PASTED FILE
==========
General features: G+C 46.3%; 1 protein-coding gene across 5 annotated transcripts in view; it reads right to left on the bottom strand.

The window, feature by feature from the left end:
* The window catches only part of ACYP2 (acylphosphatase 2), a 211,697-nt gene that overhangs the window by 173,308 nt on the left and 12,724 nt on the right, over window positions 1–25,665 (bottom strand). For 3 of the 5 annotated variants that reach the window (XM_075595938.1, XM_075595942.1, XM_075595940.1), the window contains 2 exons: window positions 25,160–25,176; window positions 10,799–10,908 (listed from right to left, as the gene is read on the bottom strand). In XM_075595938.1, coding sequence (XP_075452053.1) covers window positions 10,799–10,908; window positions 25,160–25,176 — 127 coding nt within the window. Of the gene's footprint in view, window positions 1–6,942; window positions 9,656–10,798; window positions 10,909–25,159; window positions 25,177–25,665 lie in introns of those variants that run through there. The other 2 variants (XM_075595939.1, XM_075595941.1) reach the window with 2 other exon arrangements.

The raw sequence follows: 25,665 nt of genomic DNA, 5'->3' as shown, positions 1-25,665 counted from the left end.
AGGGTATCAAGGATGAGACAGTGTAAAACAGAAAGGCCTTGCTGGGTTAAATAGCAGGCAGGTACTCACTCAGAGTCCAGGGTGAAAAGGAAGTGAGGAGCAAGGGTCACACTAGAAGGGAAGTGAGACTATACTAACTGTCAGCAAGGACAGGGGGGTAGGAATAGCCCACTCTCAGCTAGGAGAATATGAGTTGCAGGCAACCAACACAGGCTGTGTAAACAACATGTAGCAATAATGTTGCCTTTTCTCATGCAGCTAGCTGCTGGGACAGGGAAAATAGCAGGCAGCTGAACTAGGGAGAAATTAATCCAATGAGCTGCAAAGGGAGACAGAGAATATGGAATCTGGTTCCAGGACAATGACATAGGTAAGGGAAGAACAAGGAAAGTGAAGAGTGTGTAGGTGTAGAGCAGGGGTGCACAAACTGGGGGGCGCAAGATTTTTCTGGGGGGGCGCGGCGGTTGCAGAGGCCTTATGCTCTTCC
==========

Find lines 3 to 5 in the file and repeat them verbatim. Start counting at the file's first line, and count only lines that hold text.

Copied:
* The window catches only part of ACYP2 (acylphosphatase 2), a 211,697-nt gene that overhangs the window by 173,308 nt on the left and 12,724 nt on the right, over window positions 1–25,665 (bottom strand). For 3 of the 5 annotated variants that reach the window (XM_075595938.1, XM_075595942.1, XM_075595940.1), the window contains 2 exons: window positions 25,160–25,176; window positions 10,799–10,908 (listed from right to left, as the gene is read on the bottom strand). In XM_075595938.1, coding sequence (XP_075452053.1) covers window positions 10,799–10,908; window positions 25,160–25,176 — 127 coding nt within the window. Of the gene's footprint in view, window positions 1–6,942; window positions 9,656–10,798; window positions 10,909–25,159; window positions 25,177–25,665 lie in introns of those variants that run through there. The other 2 variants (XM_075595939.1, XM_075595941.1) reach the window with 2 other exon arrangements.

The raw sequence follows: 25,665 nt of genomic DNA, 5'->3' as shown, positions 1-25,665 counted from the left end.
AGGGTATCAAGGATGAGACAGTGTAAAACAGAAAGGCCTTGCTGGGTTAAATAGCAGGCAGGTACTCACTCAGAGTCCAGGGTGAAAAGGAAGTGAGGAGCAAGGGTCACACTAGAAGGGAAGTGAGACTATACTAACTGTCAGCAAGGACAGGGGGGTAGGAATAGCCCACTCTCAGCTAGGAGAATATGAGTTGCAGGCAACCAACACAGGCTGTGTAAACAACATGTAGCAATAATGTTGCCTTTTCTCATGCAGCTAGCTGCTGGGACAGGGAAAATAGCAGGCAGCTGAACTAGGGAGAAATTAATCCAATGAGCTGCAAAGGGAGACAGAGAATATGGAATCTGGTTCCAGGACAATGACATAGGTAAGGGAAGAACAAGGAAAGTGAAGAGTGTGTAGGTGTAGAGCAGGGGTGCACAAACTGGGGGGCGCAAGATTTTTCTGGGGGGGCGCGGCGGTTGCAGAGGCCTTATGCTCTTCC